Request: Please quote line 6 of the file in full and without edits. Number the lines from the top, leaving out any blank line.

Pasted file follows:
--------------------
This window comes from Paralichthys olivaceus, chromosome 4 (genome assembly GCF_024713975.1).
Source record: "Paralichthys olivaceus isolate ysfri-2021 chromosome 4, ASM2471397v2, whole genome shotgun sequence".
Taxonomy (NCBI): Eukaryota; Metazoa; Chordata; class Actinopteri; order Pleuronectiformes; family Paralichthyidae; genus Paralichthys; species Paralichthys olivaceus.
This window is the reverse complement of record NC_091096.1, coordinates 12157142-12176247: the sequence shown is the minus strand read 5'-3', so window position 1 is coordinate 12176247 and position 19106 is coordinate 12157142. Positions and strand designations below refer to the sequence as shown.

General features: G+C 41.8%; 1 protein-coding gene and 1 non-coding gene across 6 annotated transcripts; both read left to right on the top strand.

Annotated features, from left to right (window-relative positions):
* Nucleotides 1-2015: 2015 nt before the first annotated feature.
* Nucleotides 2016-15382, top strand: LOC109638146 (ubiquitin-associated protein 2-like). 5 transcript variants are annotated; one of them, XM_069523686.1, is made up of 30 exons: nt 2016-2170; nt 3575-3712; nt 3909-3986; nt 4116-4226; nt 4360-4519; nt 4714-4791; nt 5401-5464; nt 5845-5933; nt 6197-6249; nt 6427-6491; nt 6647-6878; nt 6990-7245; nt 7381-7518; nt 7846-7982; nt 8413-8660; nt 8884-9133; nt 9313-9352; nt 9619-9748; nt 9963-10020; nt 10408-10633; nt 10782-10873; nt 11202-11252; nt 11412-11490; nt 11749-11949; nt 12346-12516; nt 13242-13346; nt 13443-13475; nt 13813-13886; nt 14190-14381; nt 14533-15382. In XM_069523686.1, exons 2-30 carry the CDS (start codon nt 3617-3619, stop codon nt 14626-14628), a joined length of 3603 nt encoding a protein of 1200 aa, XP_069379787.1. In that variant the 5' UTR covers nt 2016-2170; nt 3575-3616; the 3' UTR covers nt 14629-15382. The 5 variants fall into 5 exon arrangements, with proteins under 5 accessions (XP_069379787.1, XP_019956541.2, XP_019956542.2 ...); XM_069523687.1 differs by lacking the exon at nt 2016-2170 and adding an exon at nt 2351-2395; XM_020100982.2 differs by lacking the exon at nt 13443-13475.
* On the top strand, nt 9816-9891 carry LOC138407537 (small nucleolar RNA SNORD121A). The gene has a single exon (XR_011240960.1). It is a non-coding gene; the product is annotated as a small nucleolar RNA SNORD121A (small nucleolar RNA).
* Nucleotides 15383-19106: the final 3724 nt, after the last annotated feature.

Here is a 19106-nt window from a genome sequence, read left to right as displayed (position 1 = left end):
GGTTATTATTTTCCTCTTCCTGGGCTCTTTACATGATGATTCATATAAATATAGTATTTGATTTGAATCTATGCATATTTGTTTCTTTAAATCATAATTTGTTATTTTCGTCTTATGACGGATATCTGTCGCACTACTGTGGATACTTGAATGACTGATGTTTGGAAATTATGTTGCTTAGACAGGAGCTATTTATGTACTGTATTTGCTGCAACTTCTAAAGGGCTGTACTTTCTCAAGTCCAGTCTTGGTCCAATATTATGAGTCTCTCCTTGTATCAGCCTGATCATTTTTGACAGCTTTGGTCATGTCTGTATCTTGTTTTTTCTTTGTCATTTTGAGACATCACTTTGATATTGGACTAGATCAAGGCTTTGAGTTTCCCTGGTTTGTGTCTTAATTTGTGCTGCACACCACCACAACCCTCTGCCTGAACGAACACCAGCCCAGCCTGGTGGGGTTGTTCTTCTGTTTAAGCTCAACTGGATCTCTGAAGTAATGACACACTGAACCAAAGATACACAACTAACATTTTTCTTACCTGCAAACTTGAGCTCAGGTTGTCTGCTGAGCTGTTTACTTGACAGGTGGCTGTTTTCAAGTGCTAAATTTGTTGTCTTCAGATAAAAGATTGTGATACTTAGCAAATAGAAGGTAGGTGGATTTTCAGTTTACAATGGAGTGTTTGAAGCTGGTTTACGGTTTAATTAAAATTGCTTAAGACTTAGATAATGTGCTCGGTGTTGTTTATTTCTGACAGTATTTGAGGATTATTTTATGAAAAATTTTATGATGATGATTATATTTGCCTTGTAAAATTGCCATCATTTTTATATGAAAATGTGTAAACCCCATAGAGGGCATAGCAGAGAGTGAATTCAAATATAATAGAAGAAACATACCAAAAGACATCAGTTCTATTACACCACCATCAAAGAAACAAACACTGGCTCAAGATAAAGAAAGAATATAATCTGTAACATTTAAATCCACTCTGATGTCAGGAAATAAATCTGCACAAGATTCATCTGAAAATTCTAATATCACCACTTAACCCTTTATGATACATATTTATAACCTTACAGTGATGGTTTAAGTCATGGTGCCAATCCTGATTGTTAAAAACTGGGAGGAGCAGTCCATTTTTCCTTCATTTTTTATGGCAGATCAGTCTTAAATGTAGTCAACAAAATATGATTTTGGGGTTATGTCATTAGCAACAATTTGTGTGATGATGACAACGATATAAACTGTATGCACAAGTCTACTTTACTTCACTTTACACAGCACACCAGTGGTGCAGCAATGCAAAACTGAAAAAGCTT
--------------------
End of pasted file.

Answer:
Annotated features, from left to right (window-relative positions):